The cooperative principle in education reform

Recently our colleagues at KnowledgeWorks published Forecast 5.0: Navigating the Future of Learning. This body of work contains a series of provocations about the future of learning that have led me to reflect on the application of the cooperative principle to education reform, beginning in the earliest years of life and continuing through post-secondary education.

According to the International Cooperative Alliance, cooperatives are “people-centered enterprises owned, controlled and run by and for their members to realize their common economic, social, and cultural needs and aspiration.”

If we wish to make schools, early learning centers, colleges, and universities more responsive to the needs of students, faculty, and communities, shouldn’t we include learners, community stakeholders, industry, labor, administrative staff, faculty, and others in the running of our institutions of learning?

There is already an example of this. The Mondragon University in Spain is a non-profit cooperative university that is part of a group of cooperative enterprises which form the Mondragon Corporation. Operating within the framework of common cooperative principles of “the priority of the work and cooperation, democracy and solidarity,” the university is governed by “owners of the cooperative with capital asset,” businesses and enterprises, and the students.

And, cooperative education is by no means foreign to America. In fact, as Michael McHugh has recently shown, the New School was founded on cooperative principles whose founders sought to ensure that the community of scholars controlled “all institutional policy, including finance, curriculum, and faculty appointments.”

Perhaps we might imagine universities in which the representatives of students, faculty, staff, industry, labor, alumni, and the broader community operate with the authority that University trustees currently possess. Crucially, they would hire and fire presidents, control endowment investment and spending decisions, and adopt strategic plans. In doing so, they would wrest control from mega-donors and align strategic goals with those who are vested in the success of an institution but who may not possess the financial resources to influence decision making through their donations. One could easily imagine public school systems managed similarly and, of course, many early learning centers already operate on cooperative principles.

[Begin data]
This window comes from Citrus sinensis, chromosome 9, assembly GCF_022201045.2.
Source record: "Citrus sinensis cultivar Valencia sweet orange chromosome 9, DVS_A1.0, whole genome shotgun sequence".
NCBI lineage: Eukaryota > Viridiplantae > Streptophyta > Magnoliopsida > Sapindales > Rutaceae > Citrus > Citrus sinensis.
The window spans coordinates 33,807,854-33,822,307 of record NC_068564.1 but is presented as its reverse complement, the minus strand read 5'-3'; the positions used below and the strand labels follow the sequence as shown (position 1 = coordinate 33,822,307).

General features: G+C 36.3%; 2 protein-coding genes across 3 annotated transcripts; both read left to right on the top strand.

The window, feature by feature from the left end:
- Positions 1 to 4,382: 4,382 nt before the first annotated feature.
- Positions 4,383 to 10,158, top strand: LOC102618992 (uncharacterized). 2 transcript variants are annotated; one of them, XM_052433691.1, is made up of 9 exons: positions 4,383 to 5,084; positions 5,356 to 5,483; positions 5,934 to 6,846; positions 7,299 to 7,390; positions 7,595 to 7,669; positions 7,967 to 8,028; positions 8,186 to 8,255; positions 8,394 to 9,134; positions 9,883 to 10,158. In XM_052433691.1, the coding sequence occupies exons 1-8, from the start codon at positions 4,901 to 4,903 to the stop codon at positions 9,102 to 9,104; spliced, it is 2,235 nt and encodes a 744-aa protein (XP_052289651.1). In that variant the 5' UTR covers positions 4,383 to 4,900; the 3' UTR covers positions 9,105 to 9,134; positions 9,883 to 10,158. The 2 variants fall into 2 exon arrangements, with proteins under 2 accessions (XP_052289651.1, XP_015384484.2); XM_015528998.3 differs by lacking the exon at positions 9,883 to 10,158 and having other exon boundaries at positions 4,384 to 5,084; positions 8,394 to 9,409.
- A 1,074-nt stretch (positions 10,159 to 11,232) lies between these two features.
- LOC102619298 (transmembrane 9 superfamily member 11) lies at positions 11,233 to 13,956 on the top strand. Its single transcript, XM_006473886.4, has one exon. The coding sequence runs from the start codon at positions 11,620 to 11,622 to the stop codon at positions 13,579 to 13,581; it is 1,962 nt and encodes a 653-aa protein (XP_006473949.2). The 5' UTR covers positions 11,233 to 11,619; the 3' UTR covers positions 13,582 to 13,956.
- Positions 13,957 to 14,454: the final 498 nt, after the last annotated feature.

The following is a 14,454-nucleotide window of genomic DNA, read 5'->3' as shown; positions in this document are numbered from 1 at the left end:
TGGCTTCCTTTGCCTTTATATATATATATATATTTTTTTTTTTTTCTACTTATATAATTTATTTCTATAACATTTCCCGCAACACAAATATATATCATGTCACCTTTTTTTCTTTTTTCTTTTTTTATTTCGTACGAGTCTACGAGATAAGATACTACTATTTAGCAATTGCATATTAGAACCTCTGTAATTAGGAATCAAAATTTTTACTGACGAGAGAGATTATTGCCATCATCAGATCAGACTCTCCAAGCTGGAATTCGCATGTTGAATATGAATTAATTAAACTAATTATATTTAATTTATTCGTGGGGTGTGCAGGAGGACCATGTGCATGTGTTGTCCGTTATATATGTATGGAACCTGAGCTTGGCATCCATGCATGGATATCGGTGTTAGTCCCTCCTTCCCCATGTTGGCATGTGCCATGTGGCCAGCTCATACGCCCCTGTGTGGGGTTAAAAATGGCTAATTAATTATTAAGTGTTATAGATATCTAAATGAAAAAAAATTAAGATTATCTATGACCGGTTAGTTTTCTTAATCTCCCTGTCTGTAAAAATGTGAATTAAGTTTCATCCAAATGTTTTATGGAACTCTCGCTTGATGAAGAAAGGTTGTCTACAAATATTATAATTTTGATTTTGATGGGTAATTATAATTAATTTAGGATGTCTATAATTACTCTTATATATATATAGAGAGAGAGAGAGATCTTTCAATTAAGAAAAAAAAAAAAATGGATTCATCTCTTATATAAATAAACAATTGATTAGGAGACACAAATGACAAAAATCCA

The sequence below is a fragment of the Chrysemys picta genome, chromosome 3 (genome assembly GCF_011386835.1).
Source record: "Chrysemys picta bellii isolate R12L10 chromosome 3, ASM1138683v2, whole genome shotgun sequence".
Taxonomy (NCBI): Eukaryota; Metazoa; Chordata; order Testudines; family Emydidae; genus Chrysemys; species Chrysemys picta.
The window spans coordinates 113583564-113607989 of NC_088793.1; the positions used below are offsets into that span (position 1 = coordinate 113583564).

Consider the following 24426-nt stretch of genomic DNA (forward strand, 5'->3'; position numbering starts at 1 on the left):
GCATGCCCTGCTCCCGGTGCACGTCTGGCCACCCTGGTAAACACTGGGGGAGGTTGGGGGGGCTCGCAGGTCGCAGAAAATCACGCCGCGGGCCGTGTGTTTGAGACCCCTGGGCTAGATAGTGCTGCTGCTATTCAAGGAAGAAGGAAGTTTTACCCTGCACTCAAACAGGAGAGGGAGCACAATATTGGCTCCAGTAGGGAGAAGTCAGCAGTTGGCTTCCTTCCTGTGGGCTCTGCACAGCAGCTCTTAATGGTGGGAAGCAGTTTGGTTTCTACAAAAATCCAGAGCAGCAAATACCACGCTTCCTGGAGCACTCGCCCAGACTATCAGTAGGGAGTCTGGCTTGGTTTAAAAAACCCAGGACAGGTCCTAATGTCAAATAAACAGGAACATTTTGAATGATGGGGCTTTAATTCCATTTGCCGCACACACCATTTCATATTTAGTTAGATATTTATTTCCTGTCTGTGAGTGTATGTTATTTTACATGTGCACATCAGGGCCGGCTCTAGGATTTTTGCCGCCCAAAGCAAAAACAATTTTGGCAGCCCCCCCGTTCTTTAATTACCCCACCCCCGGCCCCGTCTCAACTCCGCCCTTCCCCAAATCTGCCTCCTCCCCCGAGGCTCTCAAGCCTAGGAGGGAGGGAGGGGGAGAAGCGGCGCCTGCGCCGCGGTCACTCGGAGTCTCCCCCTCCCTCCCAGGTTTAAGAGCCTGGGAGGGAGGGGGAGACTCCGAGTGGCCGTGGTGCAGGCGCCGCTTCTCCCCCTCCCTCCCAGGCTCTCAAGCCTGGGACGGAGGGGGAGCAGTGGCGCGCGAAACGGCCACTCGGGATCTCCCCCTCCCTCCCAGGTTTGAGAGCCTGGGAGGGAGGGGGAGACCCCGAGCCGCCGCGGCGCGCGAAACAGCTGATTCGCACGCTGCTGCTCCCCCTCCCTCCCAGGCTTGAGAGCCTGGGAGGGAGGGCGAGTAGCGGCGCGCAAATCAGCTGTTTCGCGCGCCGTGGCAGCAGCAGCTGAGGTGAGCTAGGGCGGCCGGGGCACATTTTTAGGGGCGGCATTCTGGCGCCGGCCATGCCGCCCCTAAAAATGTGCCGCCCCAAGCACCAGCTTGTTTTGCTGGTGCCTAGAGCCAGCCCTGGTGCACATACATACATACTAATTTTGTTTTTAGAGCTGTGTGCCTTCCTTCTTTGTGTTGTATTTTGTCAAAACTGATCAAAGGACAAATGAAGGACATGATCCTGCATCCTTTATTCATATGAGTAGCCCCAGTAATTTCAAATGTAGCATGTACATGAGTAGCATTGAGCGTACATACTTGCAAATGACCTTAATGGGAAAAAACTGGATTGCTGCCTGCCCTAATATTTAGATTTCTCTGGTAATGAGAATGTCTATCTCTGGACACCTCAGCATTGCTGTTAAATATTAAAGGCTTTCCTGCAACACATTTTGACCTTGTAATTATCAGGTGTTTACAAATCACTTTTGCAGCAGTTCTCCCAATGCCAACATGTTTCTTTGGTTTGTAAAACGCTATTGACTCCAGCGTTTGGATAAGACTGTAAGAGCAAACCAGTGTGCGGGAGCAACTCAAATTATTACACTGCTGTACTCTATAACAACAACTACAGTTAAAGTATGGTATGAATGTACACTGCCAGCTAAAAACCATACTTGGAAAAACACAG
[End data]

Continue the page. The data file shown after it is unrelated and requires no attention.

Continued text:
If we wish to renew our culture of democracy, solidarity, and citizenship while divesting plutocrats of decision-making authority in the most sensitive areas of our common life — education included — then we would do well to consider the applicability of cooperative principles to our education systems. To reimagine education for the future, let’s start by reimagining the governance of education and return the educative power to the people education is meant to serve — learners, faculty, and their communities.

Update, 2.12.19: Since publishing this last week, I have been reminded that Black Mountain College began as an experiment, at least in part, in cooperative governance. The College had no trustees and was owned and governed exclusively by the students and faculty. BMC was founded in the Blue Ridge mountains outside of Asheville in 1933 and closed in 1957. The curriculum was heavily focused on the arts and it attracted a stellar faculty that included at one time or another John Cage, Buckminster Fuller, Merce Cunningham, Willem de Kooning, and Annie and Josef Albers who joined the faculty after the Nazis closed the Bauhaus.

A Buckminster Fuller Geodesic Dome and Black Mountain College students. Source: Black Mountain College Museum + Arts Center.

Despite its failure to remain a viable institution of higher learning, Black Mountain College remains an inspiring example of experimental education and cooperative governance. Read more about Black Mountain College in this recent article at The Oxford American.